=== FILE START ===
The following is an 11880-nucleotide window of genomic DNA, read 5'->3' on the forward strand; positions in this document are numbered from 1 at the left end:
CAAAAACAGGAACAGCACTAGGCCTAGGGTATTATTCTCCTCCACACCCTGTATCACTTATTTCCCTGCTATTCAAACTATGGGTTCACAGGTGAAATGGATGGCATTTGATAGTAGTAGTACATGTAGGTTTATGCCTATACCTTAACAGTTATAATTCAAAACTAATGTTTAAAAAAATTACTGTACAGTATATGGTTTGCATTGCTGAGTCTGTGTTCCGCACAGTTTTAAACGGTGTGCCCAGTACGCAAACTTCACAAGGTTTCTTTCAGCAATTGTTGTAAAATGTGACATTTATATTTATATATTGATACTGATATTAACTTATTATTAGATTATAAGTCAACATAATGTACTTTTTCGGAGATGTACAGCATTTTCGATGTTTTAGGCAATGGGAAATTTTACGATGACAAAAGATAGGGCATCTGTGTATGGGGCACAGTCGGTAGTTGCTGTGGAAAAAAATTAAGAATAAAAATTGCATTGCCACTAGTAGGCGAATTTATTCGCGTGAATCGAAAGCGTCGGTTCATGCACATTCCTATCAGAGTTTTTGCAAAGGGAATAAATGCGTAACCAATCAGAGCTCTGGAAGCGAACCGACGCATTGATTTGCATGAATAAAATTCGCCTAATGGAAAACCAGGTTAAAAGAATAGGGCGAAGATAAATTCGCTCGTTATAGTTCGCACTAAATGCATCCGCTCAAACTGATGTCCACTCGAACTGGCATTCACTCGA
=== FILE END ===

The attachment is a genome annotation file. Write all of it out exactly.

The following is an 11880-nucleotide window of genomic DNA, read 5'->3' on the forward strand; positions in this document are numbered from 1 at the left end:
CAAAAACAGGAACAGCACTAGGCCTAGGGTATTATTCTCCTCCACACCCTGTATCACTTATTTCCCTGCTATTCAAACTATGGGTTCACAGGTGAAATGGATGGCATTTGATAGTAGTAGTACATGTAGGTTTATGCCTATACCTTAACAGTTATAATTCAAAACTAATGTTTAAAAAAATTACTGTACAGTATATGGTTTGCATTGCTGAGTCTGTGTTCCGCACAGTTTTAAACGGTGTGCCCAGTACGCAAACTTCACAAGGTTTCTTTCAGCAATTGTTGTAAAATGTGACATTTATATTTATATATTGATACTGATATTAACTTATTATTAGATTATAAGTCAACATAATGTACTTTTTCGGAGATGTACAGCATTTTCGATGTTTTAGGCAATGGGAAATTTTACGATGACAAAAGATAGGGCATCTGTGTATGGGGCACAGTCGGTAGTTGCTGTGGAAAAAAATTAAGAATAAAAATTGCATTGCCACTAGTAGGCGAATTTATTCGCGTGAATCGAAAGCGTCGGTTCATGCACATTCCTATCAGAGTTTTTGCAAAGGGAATAAATGCGTAACCAATCAGAGCTCTGGAAGCGAACCGACGCATTGATTTGCATGAATAAAATTCGCCTAATGGAAAACCAGGTTAAAAGAATAGGGCGAAGATAAATTCGCTCGTTATAGTTCGCACTAAATGCATCCGCTCAAACTGATGTCCACTCGAACTGGCATTCACTCGA